December 27, 2012

Best Books of 2012

Time for the end of the year list. Of all the books published in 2012, I found these to be the most helpful. Here they are, along with some quick thoughts on each:


10. Preach by Mark Dever and Greg Gilbert

Short, practical, and theologically rich. Recommended for all Bible teachers. Read the review here. 


9. The Church by Mark Dever

The doctrine of the church is often neglected in contemporary evangelical circles. It seems that most of us don’t even know what the church is anymore. Dever calls us back to the Scriptures and reminds us that they do, after all, tell us just what the church is to be and do. You won’t find a better short treatment of biblical (i.e. traditional Baptist) ecclesiology anywhere. Read the review here.


8. The Reclaiming the Christian Intellectual Tradition Series

Yeah, I cheated. This entry actually includes five books: 
  • The Great Tradition of Christian Thinking by David Dockery & Timothy George, 
  • The Liberal Arts by Gene Fant,
  • Literature by Louis Markos,
  • Philosophy by David Naugle, and
  • Political Thought by Hunter Baker
These books offer a short introduction to their particular discipline from an explicitly Christian perspective. I particularly enjoyed Political Thought and Philosophy. Four out of the five (all of them but Political Thought) include excellent suggestions for further reading.


7. A Shot of Faith {To the Head} by Mitch Stokes

This one has been called “Reformed Epistemology for Dummies,” and I don’t disagree. Stokes takes the Reformed Epistemology of Alvin Plantinga, brings it down to earth, and applies it practically to the defense of the Christian faith. Read the review here.


6. Center Church by Tim Keller

Keller is (usually) balanced and always insightful. He doesn’t disappoint here. He covers an amazing amount of ground here and offers what may be the definitive discussion of contextualization in ministry. Though, as usual, Keller’s emphasis on social justice isn’t quite in line with the emphases of the New Testament authors. Essential reading for all interested in gospel-centered ministry or the relationship between Christianity and culture. Read an interview with Tim Keller about Center Church here.


5. The Explicit Gospel by Matt Chandler and Jared Wilson

So many of us have assumed the gospel for so long that is largely forgotten in many (supposedly) evangelical circles. Matt Chandler calls us back to real Christianity, a Christianity where the gospel is explicit. Chandler covers a lot of the same ground as Greg Gilbert’s excellent What Is the Gospel? but still manages to stand out enough to make this book essential reading as well. Read the review here.


4. Church Membership and Church Discipline by Jonathan Leeman

I cheated again, but these two belong together. The loss of meaningful membership and discipline in otherwise faithful churches is great cause for concern. These books could do much to remedy that. If I could put these two books in the hands of every church leader, I would. Here's a short excerpt to whet your appetite.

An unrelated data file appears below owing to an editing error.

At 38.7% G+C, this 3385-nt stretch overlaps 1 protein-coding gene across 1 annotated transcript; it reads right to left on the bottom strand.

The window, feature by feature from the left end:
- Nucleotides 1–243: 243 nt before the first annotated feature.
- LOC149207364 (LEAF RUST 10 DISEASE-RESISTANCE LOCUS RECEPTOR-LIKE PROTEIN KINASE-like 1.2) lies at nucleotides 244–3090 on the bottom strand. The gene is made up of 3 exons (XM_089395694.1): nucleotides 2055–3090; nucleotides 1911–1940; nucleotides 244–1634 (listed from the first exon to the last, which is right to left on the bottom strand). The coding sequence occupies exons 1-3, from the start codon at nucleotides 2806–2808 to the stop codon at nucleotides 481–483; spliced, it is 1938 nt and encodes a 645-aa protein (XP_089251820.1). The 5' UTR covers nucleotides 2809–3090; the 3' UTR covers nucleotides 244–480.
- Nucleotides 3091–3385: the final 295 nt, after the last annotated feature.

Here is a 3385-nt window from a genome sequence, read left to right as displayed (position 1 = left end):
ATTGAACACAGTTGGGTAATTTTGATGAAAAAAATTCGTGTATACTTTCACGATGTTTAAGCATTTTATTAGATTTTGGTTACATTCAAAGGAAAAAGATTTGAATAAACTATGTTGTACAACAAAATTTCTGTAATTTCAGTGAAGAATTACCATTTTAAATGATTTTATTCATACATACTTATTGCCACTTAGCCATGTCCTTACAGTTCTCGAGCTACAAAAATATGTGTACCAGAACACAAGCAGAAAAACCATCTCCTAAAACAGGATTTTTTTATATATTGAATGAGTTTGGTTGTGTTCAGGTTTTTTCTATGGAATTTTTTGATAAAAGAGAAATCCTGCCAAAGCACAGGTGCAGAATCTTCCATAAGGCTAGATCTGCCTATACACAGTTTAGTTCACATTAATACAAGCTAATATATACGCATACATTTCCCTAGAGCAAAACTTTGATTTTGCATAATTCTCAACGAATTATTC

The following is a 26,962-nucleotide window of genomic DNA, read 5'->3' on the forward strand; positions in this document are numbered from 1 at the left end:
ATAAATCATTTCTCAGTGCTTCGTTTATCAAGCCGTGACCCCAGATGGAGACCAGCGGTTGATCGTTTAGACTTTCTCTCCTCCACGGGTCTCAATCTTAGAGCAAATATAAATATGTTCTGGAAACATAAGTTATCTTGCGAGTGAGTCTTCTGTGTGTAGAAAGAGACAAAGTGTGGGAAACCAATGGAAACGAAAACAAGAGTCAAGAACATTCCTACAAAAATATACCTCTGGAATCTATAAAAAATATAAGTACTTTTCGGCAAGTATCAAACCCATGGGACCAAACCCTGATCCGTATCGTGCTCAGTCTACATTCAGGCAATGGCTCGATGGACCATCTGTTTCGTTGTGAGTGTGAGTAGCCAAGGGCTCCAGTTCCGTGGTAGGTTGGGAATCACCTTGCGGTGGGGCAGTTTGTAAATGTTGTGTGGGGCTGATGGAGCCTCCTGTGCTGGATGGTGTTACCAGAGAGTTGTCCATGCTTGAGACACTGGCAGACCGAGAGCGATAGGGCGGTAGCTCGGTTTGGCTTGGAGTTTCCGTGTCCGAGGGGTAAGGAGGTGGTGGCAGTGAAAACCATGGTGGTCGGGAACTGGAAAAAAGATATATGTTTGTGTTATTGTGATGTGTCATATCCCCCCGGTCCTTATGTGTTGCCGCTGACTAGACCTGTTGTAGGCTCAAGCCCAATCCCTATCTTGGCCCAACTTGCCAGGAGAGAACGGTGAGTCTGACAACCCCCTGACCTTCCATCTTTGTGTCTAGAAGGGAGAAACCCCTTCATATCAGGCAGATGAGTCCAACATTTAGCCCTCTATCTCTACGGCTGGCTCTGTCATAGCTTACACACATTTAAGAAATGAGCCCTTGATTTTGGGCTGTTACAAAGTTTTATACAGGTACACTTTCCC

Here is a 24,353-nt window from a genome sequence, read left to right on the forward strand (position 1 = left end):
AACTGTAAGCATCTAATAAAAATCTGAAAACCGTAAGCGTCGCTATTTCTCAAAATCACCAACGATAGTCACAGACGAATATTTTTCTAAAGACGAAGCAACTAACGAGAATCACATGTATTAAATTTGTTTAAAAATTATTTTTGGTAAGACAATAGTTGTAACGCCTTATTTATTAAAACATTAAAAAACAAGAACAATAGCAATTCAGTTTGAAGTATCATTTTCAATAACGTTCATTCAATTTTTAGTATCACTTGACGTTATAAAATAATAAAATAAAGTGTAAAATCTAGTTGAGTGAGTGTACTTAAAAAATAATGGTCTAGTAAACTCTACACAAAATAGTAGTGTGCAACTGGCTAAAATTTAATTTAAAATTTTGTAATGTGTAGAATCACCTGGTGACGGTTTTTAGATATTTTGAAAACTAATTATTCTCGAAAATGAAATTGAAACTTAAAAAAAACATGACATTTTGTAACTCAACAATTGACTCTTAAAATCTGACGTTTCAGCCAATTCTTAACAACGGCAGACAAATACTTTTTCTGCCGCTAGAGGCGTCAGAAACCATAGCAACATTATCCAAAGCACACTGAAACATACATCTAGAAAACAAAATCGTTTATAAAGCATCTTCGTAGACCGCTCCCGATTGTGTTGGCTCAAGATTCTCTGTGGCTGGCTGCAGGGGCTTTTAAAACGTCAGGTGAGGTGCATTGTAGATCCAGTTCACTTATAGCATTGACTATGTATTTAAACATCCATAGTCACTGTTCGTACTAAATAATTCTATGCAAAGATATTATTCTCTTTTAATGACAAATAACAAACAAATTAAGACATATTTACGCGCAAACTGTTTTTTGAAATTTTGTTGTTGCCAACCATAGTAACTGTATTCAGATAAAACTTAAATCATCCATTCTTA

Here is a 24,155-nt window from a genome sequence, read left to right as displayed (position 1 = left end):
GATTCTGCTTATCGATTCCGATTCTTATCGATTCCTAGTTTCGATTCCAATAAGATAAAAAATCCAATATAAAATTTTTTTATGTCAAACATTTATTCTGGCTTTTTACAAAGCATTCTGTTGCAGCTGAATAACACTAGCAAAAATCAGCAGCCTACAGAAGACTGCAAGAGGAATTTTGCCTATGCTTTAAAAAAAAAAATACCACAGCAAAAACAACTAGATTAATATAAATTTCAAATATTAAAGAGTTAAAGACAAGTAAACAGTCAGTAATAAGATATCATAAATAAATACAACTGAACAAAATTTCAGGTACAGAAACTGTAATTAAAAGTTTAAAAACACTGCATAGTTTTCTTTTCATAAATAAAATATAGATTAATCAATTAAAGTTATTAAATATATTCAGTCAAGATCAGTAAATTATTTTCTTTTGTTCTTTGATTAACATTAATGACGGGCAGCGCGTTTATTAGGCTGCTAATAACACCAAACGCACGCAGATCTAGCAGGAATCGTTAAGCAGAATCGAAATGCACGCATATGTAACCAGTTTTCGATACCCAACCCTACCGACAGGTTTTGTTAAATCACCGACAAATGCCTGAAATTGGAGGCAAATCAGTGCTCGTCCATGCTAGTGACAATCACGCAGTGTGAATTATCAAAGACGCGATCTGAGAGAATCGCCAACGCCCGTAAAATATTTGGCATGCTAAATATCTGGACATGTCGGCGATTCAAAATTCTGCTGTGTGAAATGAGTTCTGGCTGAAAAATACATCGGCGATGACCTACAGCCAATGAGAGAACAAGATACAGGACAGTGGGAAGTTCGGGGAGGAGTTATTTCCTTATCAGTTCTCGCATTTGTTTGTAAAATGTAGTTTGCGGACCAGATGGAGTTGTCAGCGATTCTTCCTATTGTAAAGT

3. The Intolerance of Tolerance by D. A. Carson

Another great one from Carson, and, like most everything else he writes, essential reading for church leaders and other informed Christians. In this insightful work of cultural analysis, Carson argues that the what most people now call “tolerance” is actually a great source of intolerance. Read the review here.


2. God Is Love: A Biblical and Systematic Theology by Gerald Bray

In all honesty, I haven’t read this one all the way through. The parts I’ve read, however, have been quite good. As the subtitle says this is a biblical and systematic theology. Bray traces the storyline of the Scriptures while covering all the major theological loci. He interacts very little with historical or contemporary theology, almost exclusively referencing the biblical text. The result is a systematics text that doesn’t feel like every other systematic theology. God Is Love manages to feel fresh while at the same time restating classic evangelical orthodoxy. Read the review here.


1. Kingdom Through Covenant by Peter Gentry and Stephen Wellum

In this massive book, Gentry and Wellum critique both Dispensationalism and traditional Covenant Theology while presenting a middle way they call “Progressive Covenantalism.” I found their conclusions utterly convincing. No other book published this year has done as much to increase my understanding of Scripture. Read the reviews here, here, and here, along with a response by the authors here.


Other Notable Books Released This Year

Included here are some other notable books released this year that didn’t quite make the cut (mainly because I haven’t had a chance to read most of them yet):
  • The Hole in our Holiness by Kevin DeYoung
  • Creature of the Word by Matt Chandler, Josh Patterson, and Eric Geiger
  • The Most Misused Verses in the Bible by Eric Bargerhuff
  • Sojourners and Strangers by Gregg Allison
  • The Conviction to Lead by Albert Mohler
  • The Man Christ Jesus by Bruce Ware
  • Am I Called? by Dave Harvey
  • Dangerous Calling by Paul David Tripp
  • Delighting in the Trinity by Michael Reeves
  • Jesus the Son of God by D. A. Carson
  • Every Good Endeavor by Tim Keller
  • A Puritan Theology by Joel Beeke and Mark Jones
  • The Creedal Imperative by Carl Trueman

And, just for good measure, here are a few more best of lists:



 


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